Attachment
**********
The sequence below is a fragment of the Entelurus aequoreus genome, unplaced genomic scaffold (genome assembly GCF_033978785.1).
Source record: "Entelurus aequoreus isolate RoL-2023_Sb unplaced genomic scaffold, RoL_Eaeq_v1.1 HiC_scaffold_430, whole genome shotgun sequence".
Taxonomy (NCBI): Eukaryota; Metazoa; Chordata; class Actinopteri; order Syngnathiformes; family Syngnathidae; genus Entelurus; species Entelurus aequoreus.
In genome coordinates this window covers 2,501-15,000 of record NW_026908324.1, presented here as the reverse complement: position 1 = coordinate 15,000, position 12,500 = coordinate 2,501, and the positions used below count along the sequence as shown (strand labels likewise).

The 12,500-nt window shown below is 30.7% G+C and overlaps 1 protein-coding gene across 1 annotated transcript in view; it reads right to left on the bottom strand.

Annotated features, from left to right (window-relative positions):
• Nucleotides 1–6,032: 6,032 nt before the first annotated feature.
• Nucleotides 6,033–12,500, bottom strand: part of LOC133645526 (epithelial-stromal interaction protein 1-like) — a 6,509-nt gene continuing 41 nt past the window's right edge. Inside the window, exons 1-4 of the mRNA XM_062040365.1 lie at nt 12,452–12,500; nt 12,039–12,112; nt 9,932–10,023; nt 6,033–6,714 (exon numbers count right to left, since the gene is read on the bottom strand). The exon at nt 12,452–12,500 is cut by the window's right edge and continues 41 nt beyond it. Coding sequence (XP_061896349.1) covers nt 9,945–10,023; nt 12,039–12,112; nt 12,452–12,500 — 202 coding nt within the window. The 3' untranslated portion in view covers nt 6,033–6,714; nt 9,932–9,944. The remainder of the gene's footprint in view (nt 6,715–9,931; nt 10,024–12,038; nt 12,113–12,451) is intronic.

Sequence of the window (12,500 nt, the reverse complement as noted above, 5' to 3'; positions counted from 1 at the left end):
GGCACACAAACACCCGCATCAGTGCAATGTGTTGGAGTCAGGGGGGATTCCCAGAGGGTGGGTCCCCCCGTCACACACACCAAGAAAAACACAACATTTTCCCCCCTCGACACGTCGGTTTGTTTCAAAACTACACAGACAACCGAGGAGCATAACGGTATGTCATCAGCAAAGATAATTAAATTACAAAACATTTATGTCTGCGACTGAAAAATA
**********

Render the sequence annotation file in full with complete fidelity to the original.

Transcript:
The sequence below is a fragment of the Entelurus aequoreus genome, unplaced genomic scaffold (genome assembly GCF_033978785.1).
Source record: "Entelurus aequoreus isolate RoL-2023_Sb unplaced genomic scaffold, RoL_Eaeq_v1.1 HiC_scaffold_430, whole genome shotgun sequence".
Taxonomy (NCBI): Eukaryota; Metazoa; Chordata; class Actinopteri; order Syngnathiformes; family Syngnathidae; genus Entelurus; species Entelurus aequoreus.
In genome coordinates this window covers 2,501-15,000 of record NW_026908324.1, presented here as the reverse complement: position 1 = coordinate 15,000, position 12,500 = coordinate 2,501, and the positions used below count along the sequence as shown (strand labels likewise).

The 12,500-nt window shown below is 30.7% G+C and overlaps 1 protein-coding gene across 1 annotated transcript in view; it reads right to left on the bottom strand.

Annotated features, from left to right (window-relative positions):
• Nucleotides 1–6,032: 6,032 nt before the first annotated feature.
• Nucleotides 6,033–12,500, bottom strand: part of LOC133645526 (epithelial-stromal interaction protein 1-like) — a 6,509-nt gene continuing 41 nt past the window's right edge. Inside the window, exons 1-4 of the mRNA XM_062040365.1 lie at nt 12,452–12,500; nt 12,039–12,112; nt 9,932–10,023; nt 6,033–6,714 (exon numbers count right to left, since the gene is read on the bottom strand). The exon at nt 12,452–12,500 is cut by the window's right edge and continues 41 nt beyond it. Coding sequence (XP_061896349.1) covers nt 9,945–10,023; nt 12,039–12,112; nt 12,452–12,500 — 202 coding nt within the window. The 3' untranslated portion in view covers nt 6,033–6,714; nt 9,932–9,944. The remainder of the gene's footprint in view (nt 6,715–9,931; nt 10,024–12,038; nt 12,113–12,451) is intronic.

Sequence of the window (12,500 nt, the reverse complement as noted above, 5' to 3'; positions counted from 1 at the left end):
GGCACACAAACACCCGCATCAGTGCAATGTGTTGGAGTCAGGGGGGATTCCCAGAGGGTGGGTCCCCCCGTCACACACACCAAGAAAAACACAACATTTTCCCCCCTCGACACGTCGGTTTGTTTCAAAACTACACAGACAACCGAGGAGCATAACGGTATGTCATCAGCAAAGATAATTAAATTACAAAACATTTATGTCTGCGACTGAAAAATA